Bike-sharing is the latest, and most visible, IoT-enabled phenomenon in Australia’s major cities, attracting much adverse publicity from bikes left blocking footpaths or dumped in Melbourne’s Yarra River.

At present the market seems highly competitive – IoT Hub has counted six different brands vying for customers in Sydney. One of these, Mobike claims to have a distinct advantage, largely thanks to its technology: both the bike itself and the communications technology underpinning its service.

Certainly, its bikes are the most distinctive and the farthest removed from a normal bike, with their spokeless wheels, chainless drive train and single-side front and rear axle supports.

Mobike launched in Sydney in mid-November after securing exclusive rights to operate dockless bike rental on the Gold Coast from the local council, and has plans to expand to other Australian cities.

It has appointed former Deliveroo executive Mina Nada as general manager of Australia and in Sydney has partnered with the company that operates Manly Bike Tours and Bicycles Online, Australia’s largest online bicycle retailer. This company, formerly known as Sydney Bike Tours, manages the Mobike fleet and provides repair, deployment, warehousing and logistics services.

Nada told IoT Hub that earlier entrants had muddied the water, giving bike rental a bad name. “We are working with the government now to help them figure out their policy towards bike share. We want to take a cooperative approach,” he said.

According to Nada, the bike will be the key to determining winners and losers in what is presently a hyper-competitive market. He said the Mobike business model was based on a four-year life for bikes, compared to one year for some of its competitors.

“I think the customer will prefer our bike because it is better to ride and it will be the most reliable. Six to 12 months from now you will find the reliability rate on Mobike will be far higher than our competitors.” Nada said Mobikes were designed by the company in its own facility.

He explained that he had been drawn to the role as a result of experience with rental bikes in Singapore. “After using several different bikes and finding them broken or they would not unlock, or they felt unsafe I developed a strong preference for Mobike and reached out to them to say ‘If you are thinking of going to Australia let me know’.”

Mobike claims to operate the biggest smart bike network in the world, but not to have the most bikes. “Because every one of our bikes from the start has had GPS and been connected with a SIM card,” Nada said.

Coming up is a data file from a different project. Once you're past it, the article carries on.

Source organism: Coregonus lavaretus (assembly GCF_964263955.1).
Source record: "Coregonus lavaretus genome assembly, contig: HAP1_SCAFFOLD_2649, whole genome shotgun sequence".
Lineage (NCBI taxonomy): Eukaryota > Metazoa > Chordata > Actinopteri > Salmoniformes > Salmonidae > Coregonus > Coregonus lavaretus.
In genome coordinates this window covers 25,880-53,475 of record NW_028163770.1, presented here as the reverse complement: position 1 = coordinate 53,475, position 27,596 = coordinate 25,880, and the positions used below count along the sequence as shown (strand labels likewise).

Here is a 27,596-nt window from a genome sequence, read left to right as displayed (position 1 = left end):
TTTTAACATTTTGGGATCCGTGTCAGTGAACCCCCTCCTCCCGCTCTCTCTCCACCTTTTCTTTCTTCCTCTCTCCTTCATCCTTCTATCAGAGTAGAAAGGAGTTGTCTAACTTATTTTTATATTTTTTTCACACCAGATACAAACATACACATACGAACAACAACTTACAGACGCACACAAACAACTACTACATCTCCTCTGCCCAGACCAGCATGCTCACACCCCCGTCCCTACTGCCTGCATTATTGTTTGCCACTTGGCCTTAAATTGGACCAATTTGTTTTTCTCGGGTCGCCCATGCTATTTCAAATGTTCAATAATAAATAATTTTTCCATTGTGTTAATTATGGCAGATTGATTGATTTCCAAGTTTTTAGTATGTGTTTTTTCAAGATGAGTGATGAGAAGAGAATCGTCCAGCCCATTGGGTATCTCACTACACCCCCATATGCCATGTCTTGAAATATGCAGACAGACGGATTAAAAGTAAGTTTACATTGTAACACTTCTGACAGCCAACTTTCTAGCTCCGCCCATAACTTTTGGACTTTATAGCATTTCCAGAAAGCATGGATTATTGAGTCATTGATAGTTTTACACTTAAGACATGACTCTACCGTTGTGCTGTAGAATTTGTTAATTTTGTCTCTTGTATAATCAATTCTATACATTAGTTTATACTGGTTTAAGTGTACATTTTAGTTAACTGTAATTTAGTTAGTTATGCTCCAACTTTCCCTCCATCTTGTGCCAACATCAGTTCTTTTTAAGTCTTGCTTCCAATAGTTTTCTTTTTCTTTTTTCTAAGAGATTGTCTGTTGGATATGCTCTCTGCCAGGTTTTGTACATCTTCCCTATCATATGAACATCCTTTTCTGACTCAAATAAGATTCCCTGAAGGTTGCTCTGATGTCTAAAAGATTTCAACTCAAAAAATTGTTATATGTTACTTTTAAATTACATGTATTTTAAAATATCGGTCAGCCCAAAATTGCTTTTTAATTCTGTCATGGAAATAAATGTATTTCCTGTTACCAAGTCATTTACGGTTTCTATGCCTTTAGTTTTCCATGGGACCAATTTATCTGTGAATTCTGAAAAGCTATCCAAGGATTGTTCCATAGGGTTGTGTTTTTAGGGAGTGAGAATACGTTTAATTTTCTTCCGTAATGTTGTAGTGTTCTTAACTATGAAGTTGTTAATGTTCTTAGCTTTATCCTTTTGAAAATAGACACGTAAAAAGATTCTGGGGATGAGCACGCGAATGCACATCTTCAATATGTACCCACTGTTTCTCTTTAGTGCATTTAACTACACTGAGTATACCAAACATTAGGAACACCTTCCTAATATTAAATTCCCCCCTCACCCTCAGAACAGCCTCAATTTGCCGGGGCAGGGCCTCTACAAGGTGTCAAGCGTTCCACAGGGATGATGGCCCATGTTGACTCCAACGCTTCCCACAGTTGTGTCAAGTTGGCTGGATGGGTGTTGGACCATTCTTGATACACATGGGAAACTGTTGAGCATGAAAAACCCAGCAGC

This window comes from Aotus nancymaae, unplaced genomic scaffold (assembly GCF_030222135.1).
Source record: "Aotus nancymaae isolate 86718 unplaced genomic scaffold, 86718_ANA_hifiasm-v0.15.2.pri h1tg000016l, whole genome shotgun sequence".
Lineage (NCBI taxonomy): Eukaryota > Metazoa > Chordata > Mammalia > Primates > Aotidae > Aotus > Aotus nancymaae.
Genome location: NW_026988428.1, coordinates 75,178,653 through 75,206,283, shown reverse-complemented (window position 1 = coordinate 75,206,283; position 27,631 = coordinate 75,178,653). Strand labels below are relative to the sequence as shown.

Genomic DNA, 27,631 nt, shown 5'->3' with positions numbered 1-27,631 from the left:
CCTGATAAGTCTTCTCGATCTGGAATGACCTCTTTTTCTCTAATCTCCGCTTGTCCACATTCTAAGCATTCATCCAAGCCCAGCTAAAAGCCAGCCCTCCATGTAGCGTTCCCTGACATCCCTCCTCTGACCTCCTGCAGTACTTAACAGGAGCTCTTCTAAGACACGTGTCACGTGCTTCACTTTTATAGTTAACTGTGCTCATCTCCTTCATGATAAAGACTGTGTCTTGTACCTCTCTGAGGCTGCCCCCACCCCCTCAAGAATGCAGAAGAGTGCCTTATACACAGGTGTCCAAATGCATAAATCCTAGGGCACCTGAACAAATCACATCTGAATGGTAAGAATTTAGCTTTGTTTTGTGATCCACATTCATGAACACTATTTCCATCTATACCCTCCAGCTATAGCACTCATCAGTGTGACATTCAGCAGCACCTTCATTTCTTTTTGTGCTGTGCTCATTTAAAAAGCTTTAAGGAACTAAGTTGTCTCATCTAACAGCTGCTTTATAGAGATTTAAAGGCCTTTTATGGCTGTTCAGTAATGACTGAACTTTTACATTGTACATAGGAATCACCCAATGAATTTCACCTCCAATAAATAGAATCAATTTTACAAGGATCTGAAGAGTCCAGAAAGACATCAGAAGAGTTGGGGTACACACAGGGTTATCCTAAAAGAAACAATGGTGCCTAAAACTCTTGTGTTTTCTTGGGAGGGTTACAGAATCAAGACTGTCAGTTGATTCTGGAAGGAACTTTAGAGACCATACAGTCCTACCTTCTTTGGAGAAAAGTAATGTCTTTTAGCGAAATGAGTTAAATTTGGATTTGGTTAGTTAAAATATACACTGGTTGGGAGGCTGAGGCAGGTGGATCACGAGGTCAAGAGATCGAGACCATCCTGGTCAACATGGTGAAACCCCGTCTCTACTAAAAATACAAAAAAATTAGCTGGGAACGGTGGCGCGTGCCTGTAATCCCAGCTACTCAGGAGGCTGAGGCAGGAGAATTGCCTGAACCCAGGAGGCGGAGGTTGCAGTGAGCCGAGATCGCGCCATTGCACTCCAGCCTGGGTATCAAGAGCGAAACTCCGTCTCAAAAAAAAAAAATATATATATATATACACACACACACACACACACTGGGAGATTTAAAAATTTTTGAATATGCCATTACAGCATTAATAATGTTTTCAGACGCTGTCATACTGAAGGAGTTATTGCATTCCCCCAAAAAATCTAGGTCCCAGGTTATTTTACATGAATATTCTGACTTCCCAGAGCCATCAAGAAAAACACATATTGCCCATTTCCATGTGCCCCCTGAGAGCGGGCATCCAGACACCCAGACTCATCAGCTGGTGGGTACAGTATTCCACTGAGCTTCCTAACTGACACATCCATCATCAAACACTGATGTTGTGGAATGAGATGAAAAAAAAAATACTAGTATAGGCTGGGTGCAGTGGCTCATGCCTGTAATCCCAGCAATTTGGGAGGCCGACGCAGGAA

In Australia Mobike requires users to lodge a $99 deposit and charges $2.49 per half hour (but trips are free until the end of December). There have been suggestions that the business model for bike rental schemes like Mobike relies on selling user data to advertisers, but Nada refutes this.

“We don't sell data to anyone,” he told IoT Hub. “This business is about selling rides. It is not about the interest in deposits. It is about the capital costs of the bike, the operating costs and the revenue from rides. That is a profitable model, and that is why we have raised over $1 billion.”

Mobike’s investors include some big names: Sequoia Capital, Tencent, Foxconn, Bertelsmann, Temasek, Warburg Pincus and TPG Private Equity and others.

Nada added: “If you look at the top line numbers that are publicly available: 30 million rides per day, 7 million bikes – you can easily figure out the revenue and the cost of bikes.”

He said the biggest operating cost was bike retrieval and redeployment. Because all its bikes are located by GPS, it is able to reward users who do the right thing, and penalise those who don’t. “In China the focus has been on penalties, but I think in a market like Australia we are going to focus more on rewards,” he said.

Also, in China Mobike is getting users to help with redeployment – offering ride credits to customer who will move bikes from low to high usage locations.

Nada said an average ride on Mobike was less than 2.5km and that in China it had greatly reduced usage of DD, the local equivalent of Uber, for short distance, single person trips. “In China 80 percent of short DD trips by individual have evaporated: it is cheaper and quicker than waiting for a taxi.”

Mobike has yet to launch in Melbourne, despite it being a more bike-friendly city than Sydney with higher levels of bike usage.